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Adagio to seek FDA authorization for antibody to prevent and treat COVID

The move comes even though the Waltham biotech’s latest trial data was collected before Omicron.

Trisha Sackett worked on isolating antibodies at Adimab in Lebanon, N.H., in December. Waltham-based Adagio Therapeutics was spun out of Adimab in July 2020.Craig F. Walker/Globe Staff

Adagio Therapeutics plans to seek emergency use authorization from the Food and Drug Administration for its COVID-19 antibody, which it hopes may prevent and treat the disease.

The announcement comes after a tumultuous period for the Waltham biotech. Its stock plunged in December when Adagio published data showing poor efficacy for the antibody against Omicron, two weeks after it claimed the treatment would work. Then in February, cofounder and CEO Tillman Gerngross announced his resignation.

The plan to seek FDA authorization initially sent Adagio’s stock soaring nearly 53 percent percent, to $5.88, Wednesday, before retreating slightly. But that enthusiasm may not take into account the fact that the data the company is using for its application come from two clinical trials that were conducted before Omicron became the dominant strain. Adagio’s previously released data show Omicron reduced the efficacy of its antibody, called adintrevimab, 300-fold.


Adagio plans to file for authorization with the FDA before the second half of the year but will continue its trial to evaluate higher doses of the treatment, as well as research related to re-engineering the antibody and and to identify new ones.

In a COVID-19 treatment trial, Adagio found its treatment reduced the risk of hospitalization and death by 66 percent for high-risk patients with mild to moderate cases compared with a placebo. There was a 77 percent risk reduction when patients received treatment within three days of experiencing symptoms.

The second trial evaluated the antibody’s ability to prevent COVID-19 among two groups — one that had been exposed to the virus and one had not been exposed. Adagio found its antibody reduced the risk of symptomatic COVID-19 by 71 and 75 percent respectively in those groups.

“These data give us confidence in the potential role adintrevimab can play in physicians’ arsenals,” said David Hering, the company’s interim chief executive, in a statement.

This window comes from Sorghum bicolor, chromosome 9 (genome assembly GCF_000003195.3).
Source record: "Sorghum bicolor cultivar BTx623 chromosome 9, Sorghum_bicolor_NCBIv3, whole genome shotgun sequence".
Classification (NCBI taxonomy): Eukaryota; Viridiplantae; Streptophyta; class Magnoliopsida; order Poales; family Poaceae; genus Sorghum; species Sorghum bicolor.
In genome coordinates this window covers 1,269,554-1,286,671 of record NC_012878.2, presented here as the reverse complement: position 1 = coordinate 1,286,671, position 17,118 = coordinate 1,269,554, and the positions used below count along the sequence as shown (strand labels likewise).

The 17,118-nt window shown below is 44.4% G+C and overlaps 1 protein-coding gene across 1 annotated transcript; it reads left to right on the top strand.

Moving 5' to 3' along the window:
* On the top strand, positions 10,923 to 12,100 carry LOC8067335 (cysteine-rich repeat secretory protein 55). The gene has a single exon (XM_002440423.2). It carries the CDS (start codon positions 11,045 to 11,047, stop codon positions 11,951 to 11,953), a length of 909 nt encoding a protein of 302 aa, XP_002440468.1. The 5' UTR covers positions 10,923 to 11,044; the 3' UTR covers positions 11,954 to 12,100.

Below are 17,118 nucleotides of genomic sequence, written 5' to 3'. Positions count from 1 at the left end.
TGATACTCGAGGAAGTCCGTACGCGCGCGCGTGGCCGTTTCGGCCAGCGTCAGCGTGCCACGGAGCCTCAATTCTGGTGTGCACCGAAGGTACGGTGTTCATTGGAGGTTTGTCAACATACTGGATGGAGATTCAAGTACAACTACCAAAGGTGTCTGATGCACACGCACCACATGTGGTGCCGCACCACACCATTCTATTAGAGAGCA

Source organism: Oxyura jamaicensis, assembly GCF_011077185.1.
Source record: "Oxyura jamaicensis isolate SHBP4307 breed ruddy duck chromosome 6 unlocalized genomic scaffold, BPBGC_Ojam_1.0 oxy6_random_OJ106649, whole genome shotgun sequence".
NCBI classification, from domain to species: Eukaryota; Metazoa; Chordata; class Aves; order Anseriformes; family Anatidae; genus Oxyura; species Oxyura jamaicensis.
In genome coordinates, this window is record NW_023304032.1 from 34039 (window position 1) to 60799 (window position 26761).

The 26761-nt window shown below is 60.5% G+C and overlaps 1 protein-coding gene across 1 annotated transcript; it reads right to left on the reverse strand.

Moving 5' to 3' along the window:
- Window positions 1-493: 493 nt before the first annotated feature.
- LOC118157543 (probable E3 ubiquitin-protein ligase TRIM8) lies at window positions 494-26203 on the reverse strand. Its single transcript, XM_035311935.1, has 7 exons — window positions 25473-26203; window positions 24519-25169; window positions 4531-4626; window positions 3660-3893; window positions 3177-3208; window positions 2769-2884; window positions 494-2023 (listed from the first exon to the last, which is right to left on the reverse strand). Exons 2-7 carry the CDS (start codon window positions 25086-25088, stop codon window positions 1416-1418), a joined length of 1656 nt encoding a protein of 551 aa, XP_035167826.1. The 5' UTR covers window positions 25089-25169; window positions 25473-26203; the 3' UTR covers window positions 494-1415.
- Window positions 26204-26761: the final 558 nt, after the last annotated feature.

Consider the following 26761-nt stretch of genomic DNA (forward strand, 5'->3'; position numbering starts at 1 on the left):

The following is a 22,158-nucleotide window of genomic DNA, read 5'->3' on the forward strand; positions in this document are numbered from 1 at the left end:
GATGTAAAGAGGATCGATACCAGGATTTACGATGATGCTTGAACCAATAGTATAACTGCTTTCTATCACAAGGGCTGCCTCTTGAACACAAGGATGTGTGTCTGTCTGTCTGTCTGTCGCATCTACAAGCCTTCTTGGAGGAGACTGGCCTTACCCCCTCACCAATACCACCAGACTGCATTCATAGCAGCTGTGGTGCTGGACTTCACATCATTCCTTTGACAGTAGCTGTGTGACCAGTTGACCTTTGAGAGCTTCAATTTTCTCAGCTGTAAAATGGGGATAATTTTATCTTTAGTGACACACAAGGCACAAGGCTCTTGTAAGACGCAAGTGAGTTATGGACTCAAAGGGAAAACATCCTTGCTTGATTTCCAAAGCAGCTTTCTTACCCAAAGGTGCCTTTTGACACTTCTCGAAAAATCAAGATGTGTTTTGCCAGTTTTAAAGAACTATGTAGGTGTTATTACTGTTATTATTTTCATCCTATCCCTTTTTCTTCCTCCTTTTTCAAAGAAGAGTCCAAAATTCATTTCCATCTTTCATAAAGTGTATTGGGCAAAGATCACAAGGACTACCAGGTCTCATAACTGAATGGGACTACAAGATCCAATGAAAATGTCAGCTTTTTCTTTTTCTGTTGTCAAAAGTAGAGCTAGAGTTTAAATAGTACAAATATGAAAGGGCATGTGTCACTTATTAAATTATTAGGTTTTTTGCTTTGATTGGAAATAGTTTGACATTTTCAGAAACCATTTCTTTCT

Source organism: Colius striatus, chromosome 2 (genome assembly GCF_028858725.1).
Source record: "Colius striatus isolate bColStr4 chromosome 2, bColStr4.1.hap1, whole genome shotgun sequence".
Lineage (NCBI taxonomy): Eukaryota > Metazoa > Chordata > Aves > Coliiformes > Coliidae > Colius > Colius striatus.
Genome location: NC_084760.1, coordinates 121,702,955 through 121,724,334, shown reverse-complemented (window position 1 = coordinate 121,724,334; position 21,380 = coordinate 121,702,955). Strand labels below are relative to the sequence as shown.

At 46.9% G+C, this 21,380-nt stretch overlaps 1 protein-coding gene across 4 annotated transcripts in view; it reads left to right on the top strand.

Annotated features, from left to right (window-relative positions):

Unlike most antibody treatments, which are administered via infusion, Adagio’s is administered through a single intramuscular injection. Hering, who also serves as Adagio’s chief operating officer, said that company expects to have 1 million doses of adintrevimab in 2022.

Though Adagio’s data are pre-Omicron, the company said patients in the prevention trial were still 47 percent less likely to develop symptomatic disease 77 days after the emergence of Omicron.

New COVID-19 variants have continually eroded the effectiveness of antibody treatments as the pandemic has progressed. Last week, US health officials halted deployment of an antibody from GlaxoSmithKline and Vir in places where the BA.2 coronavirus variant is the dominant strain, including all states in New England, after determining it wasn’t working.

Adagio did not share clinical data related to BA.2, but an article published by Endpoints News cited an outside study that found the company’s treatment “has virtually zero activity” against that variant.

Hering said he remains hopeful because he believes the FDA will take a “variant-based approach” to COVID-19 antibody authorizations, allowing companies to adjust their dosage to make the treatment effective against new strains. Adagio plans to send the agency Phase 1 data on adintrevimab at four times the original dosage, which requires multiple injections, he said.

Adagio spun out of Lebanon, N.H.-based Adimab, another Gerngross antibody company, in July 2020. It went public just over one year later, raising more than $300 million from investors.


Now, following the shakeup in Adagio’s executive ranks, one of the company’s largest investors is planning to overhaul the biotech’s board of directors. Mithril Capital Management, cofounded by Peter Thiel and Ajay Royan, will nominate three new members during Adagio’s annual meeting in May — Clive Meanwell, Marc Elia, and Tamsin Berry — according to document filed with the Securities and Exchange Commission on Wednesday.

In an e-mail Royan sent to Adagio investors from Polaris Partners, Adimab, M28 Capital (of which Elia is the founder), and Population Health Equity Partner (of which Meanwell is the executive chairman and Berry is a partner), he indicated that those groups agreed to back Mithril’s nominations.

“Here’s to the success of Adagio and its righteous fight against the scourge of this pandemic and others yet to come,” Royan wrote.

Anissa Gardizy can be reached at anissa.gardizy@globe.com. Follow her on Twitter @anissagardizy8 and on Instagram @anissagardizy.journalism.